A new photo exhibition juxtaposes famous glass houses, highlighting the striking similarities—and differences—between two of today’s most celebrated works of domestic architecture.“They’re opposites, but they’re not opposites,” says Miami-based photographer Robin Hill
Contemporary architecture is expected to be photogenic, but rarely do photographers make a comparative analysis of what’s before the lens. ‘Side by Side’ features Robin Hill’s photographs of
Side by Side is an exhibition by photographer Robin Hill that explores the similarities and differences between two of America’s most iconic houses. The Glass House by Philip Johnson and The Farnsworth House by Mies van der Rohe. Through a series of dyptychs, Mr. Hill’s lens explores both the geometry of the structures and their place in the environment
Although the Picasso tapestry at the Four Seasons Restaurant is now on display at the New York Historical Society, the iconic restaurant in New York City’s Seagram Building has offered yet another reason to stop by. A new exhibit, Side by Side by photographer Robin Hill launched yesterday, and for architectural fans it’s a must-see. The Seagram Building by architect Mies van der
Naturally paired, but too quickly equated. Photographer Robin Hill takes on the iconic and somewhat contending Farnsworth House and Glass House in his photo series, “Side by Side: The Glass Houses of Mies van der Rohe and Philip Johnson”. With eighteen magazine-ready spreads, Hill matches shots of each house as a “dyptych.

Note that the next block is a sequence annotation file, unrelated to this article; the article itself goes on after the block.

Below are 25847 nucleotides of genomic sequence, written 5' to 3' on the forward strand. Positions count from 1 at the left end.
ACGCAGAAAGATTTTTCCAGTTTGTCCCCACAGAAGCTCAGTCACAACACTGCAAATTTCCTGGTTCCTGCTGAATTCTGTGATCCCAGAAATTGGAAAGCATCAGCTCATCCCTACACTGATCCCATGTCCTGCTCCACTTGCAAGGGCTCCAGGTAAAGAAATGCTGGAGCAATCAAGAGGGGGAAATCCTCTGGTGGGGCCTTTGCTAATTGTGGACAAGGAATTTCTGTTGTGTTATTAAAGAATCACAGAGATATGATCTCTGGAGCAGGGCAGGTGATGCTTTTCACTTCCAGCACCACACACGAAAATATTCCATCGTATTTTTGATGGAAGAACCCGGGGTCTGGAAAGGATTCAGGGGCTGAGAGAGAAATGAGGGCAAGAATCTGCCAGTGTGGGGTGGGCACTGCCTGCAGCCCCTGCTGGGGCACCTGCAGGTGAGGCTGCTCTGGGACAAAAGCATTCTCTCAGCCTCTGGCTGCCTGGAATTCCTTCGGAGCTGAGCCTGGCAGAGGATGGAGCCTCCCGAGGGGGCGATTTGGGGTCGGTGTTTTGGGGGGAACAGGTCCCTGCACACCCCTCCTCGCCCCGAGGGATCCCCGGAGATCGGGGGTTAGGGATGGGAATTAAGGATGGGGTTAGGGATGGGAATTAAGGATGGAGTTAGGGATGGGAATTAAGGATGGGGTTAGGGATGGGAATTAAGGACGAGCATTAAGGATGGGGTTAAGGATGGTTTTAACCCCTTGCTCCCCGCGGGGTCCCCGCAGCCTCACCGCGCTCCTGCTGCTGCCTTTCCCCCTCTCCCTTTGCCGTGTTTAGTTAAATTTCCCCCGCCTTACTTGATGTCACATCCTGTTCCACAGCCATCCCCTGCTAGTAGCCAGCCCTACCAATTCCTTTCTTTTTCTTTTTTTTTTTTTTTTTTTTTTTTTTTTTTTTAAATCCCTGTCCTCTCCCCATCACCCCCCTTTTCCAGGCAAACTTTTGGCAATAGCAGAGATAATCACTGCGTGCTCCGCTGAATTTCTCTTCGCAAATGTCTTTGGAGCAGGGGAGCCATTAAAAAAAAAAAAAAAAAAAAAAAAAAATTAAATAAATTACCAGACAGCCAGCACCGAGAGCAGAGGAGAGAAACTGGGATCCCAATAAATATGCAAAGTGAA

A new photo exhibition, currently on view in the lobby of the Four Seasons Restaurant, juxtaposes two trailblazing mid-century houses—the Philip Johnson Glass House in New Canaan, CT, and Mies van der Rohe’s Farnsworth House in Plano, IL. The histories of the two architects and these houses are closely interwoven
SUN RISES ON FLORIDA SOUTHERN COLLEGES Frank Lloyd Wright TREASURES
Frank Lloyd WrightS LARGEST SINGLE-SITE BODY OF WORK INCLUDED IN UPCOMING GUGGENHEIM EXHIBITION
The Crystal Cathedral, designed by architects Philip Johnson and John Burgee in 1980 (with adjacent buildings by Richard Neutra and Richard Meier), will continue to serve as a house of worship, having been purchased by the Roman Catholic Diocese of Orange in 2011.
A handful of iconic houses have reached the public imagination, and the Glass House is among the finest. In this transparent pavilion, surrounded by nature, Philip Johnson designed an architectural gem of quiet depth and epic simplicity. Its power arises from the
Now I am making my way the few steps toward the lakeside pavilion. Here Johnson is up to new tricks. As I approach the lakeside, I am reminded of the London Underground loudspeaker system, which brusquely ejaculates “MIND THE GAP” every time you board or deboard a train. Instead of designing the pavilion to gently nudge the shoreline, there’s
My journey continues in its roundabout way, and I am now upon a gate, the likes of which I have never seen before. It is most unusual. I try to find a historic connection to its design but find none. What I do find is a beautifully scaled, welcoming structure that entices
Some combinations are just irresistible: Fred Astaire and Ginger Rogers, Lennon and McCartney, Simon and Garfunkel, Bacardi and Coke. That such a relationship exists between two buildings may seem to be a little of a metaphorical stretch – that is, until you encounter the two superbly crafted buildings that make up the Bacardi building complex here in Miami
Out of the ground, and into the light, a Child of the Sun”: Wright’s simple but powerful statement describing Florida Southern College offers us a glimpse into the mind of America’s most influential, iconic, and (yes) poetic architect. It also informs us of the organic nature of his architectural thought and practice and is a signpost of his philosophy. Simultaneously
Cutler Bay, South Miami. The brand-new South Miami-Dade Cultural Arts Center rises out of the flat Florida landscape in a dynamic crescendo of geometric forms that pierce the sky. Its presence offers a penetrating counterpoint to the dull and monotonous Southland Mall and parking lot it faces. Designed by Arquitectonica, the famed Miami-based architectural